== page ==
How did you come up with The Thor Challenge?
My wife and I were browsing through Halloween costumes when I came across Thor’s outfit. I wouldn’t have thought twice and kept shuffling through the rack if it hadn’t been for the last class I’d taught before I resigned: They’d nicknamed me Thor, less for the physique and more due to facial hair and curly Chris Hemsworth-esque locks. My wife caught me reminiscing and insisted I buy it. I told her I couldn’t, in clear conscious, do so.
I was a literature professor, so I felt I didn’t have the build to do the costume, and therefore the character and mythology, justice.
On your blog you said you needed to squeeze, not slide, into the outfit.
Exactly. Gods, especially of the Nordic variety, aren’t known for being scrawny.
How did you come up with the size you ultimately became for The Thor Challenge?
I calculated how much Hemsworth weighed per inch, weight divided by height, and matched it.
Which put you at 185 pounds?
But you started at . . . ?
For most people, it’s a challenge to lose 45 pounds.
I’m what’s called an ectomopth. In bodybuilding terms, a “hard gainer,” meaning someone who has a high metabolism. It’s as difficult for me to gain weight as it is for most people to lose it.
What was the hardest part of The Challenge?
Not the workouts; they were just due-diligence. The challenge was getting enough calories. I typically eat once a day. To reach 185, I had to eat five times a day. To put this into perspective, it would be the same as a person who eats breakfast, lunch, and dinner choking down 14 platefuls every day.
What was an average day like for you?
I would wake up, eat, tend to my social media or whatever publicity was scheduled that day, eat again, quickly do whatever personal items needed taken care of, eat, write and/or do research, take a nap, eat, work out, eat, then go to bed.
How often did you train?
I essentially lived the life of a professional bodybuilder for a year, so I was in the gym six days a week.
You’re getting quite a bit of attention for having accomplished what you have physically. You have former Arnold Classic winners and Mister Universes applauding you, various bodybuilding magazines, and professional bodybuilders following you on social media. You even had a Mr. Olympia give you a thumbs up if I remember correctly. How are you handling the spotlight since I image, as an author, you are more accustomed to media focusing on your writing and not on you specifically.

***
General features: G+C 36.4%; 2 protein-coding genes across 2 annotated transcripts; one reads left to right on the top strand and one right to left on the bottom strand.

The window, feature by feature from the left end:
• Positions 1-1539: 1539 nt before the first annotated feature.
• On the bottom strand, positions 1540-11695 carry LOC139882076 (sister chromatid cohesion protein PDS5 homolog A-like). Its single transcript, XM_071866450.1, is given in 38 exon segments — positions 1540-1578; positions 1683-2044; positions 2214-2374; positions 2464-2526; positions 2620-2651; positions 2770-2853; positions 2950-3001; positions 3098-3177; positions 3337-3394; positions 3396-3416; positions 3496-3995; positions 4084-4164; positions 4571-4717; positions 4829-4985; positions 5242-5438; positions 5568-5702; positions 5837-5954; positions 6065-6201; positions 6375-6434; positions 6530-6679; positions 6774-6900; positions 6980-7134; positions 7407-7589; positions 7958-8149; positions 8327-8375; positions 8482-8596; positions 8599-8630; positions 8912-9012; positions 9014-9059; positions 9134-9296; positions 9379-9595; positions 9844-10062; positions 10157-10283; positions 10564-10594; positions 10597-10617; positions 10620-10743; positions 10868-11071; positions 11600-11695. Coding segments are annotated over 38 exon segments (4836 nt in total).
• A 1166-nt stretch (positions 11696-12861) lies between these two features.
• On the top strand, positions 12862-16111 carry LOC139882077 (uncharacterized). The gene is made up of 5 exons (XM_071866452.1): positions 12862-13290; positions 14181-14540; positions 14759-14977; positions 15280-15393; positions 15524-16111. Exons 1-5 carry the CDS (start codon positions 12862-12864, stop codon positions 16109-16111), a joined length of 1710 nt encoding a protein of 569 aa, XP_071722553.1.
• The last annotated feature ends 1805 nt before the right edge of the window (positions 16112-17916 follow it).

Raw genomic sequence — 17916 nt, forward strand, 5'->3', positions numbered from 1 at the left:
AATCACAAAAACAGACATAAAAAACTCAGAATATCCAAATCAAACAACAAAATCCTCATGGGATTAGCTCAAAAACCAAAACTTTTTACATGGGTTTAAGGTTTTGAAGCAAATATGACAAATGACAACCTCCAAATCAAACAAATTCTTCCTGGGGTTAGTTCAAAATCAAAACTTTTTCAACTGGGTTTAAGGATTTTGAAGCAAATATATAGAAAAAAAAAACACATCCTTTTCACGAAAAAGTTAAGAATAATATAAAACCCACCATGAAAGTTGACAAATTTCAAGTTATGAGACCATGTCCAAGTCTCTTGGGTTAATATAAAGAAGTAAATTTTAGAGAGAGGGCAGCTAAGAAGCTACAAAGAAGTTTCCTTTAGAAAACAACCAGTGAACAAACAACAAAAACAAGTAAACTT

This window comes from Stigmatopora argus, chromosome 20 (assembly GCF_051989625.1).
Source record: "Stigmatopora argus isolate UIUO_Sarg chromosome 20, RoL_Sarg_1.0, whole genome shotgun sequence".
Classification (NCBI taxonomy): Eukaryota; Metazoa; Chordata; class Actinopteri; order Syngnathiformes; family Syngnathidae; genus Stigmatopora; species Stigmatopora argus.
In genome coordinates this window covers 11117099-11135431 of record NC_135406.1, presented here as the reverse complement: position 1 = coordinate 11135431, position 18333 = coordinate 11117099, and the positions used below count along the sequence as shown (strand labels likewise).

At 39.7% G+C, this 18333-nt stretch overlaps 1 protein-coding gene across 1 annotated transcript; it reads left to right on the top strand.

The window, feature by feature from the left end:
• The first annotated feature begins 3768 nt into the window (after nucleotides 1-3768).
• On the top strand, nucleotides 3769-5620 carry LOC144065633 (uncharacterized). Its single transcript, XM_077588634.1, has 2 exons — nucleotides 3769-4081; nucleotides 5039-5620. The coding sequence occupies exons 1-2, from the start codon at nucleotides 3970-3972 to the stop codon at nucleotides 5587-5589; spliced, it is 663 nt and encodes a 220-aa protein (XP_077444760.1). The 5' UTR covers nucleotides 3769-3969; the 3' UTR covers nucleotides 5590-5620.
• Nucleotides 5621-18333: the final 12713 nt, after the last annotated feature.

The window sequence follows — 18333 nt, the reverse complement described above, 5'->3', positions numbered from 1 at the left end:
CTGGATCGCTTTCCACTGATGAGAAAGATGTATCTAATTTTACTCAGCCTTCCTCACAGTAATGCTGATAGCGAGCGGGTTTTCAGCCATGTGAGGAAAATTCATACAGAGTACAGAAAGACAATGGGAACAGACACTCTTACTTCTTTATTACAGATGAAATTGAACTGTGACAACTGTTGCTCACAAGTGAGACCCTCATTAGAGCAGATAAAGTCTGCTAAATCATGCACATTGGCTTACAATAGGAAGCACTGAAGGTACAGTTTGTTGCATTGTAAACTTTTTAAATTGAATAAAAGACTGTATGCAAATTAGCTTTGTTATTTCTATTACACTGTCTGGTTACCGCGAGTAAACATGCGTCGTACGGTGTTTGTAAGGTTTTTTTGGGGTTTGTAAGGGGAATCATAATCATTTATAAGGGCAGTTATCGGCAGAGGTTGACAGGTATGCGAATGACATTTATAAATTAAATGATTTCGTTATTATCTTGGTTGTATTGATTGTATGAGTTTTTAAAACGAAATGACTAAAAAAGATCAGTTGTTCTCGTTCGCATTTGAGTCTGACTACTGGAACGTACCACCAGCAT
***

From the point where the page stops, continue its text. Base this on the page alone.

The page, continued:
I don’t see it being about me, but what I accomplished. The Thor Challenge has just as much to do with Hollywood deities as it does mythic gods.
Meaning . . . ?
There is a scene with Ryan Gosling in Crazy, Stupid, Love where he takes off his shirt in front of Emma Stone. After she catches her breath, she sarcastically proclaims he must be photoshopped. It’s comical, but it irritates me because it implies that the Hollywood image is unobtainable.
So the tagline for The Thor Challenge, “Be your own superhero” . . .
Exactly. At its core, The Thor Challenge is about ambition. Gosling didn’t wake up looking the way he does anymore than Hemingway decided to write a few words one day and won the Nobel Prize the next. Their successes are due to their willingness to work hard, repeatedly and consistently, over a long period of time without someone forcing their hand.
What advice do you have for people who find it difficult to motivate themselves?
I don’t. A person is either self-driven or isn’t. It’s as simple as that. Most people can’t compel themselves to do something that isn’t required, which is the reason they seek motivation or inspiration, code words for “I need someone (or something) to tell me what to do.” The ambitious are the exact opposite: They succeed regardless of circumstance.
What do you tell fans who would like to do what you did with bodybuilding?
Study physiology and biochemistry. It amazes me how frequently people in online bodybuilding forums make crazy, erroneous statements because they don’t know basic human anatomy, how opposing muscle groups function for instance, or how the metabolic system operates, which is why some individuals diligently diet yet never see results.
What did you take away from The Thor Challenge?
Bodybuilding is about accountability: Unlike so many things in the 21-century which can be argued around—I got fired because of X, she dumped me because of Y, I would have done this if it weren’t for Z—your body is an undeniable testament to your success or failure in the sport.
It’s this irrefutable proof of accomplishment that allows the sport to retain its integrity. A physique is earned, not given. You’re issued due credit regardless of your credentials because a developed chest is a developed chest.
You wrote a bestselling book on politics, then a critically-acclaimed comedy about nature, before doing The Thor Challenge. Is this going to be your next book?
That was the plan, initially. However, even though The Thor Challenge has come to a close, I haven’t exhausted the information that’s available, at least not to my satisfaction as a writer. It’s only after this happens that I’ll feel qualified to write at length about bodybuilding using my transformation journey as the storyline.
Does that mean you are continuing to lift?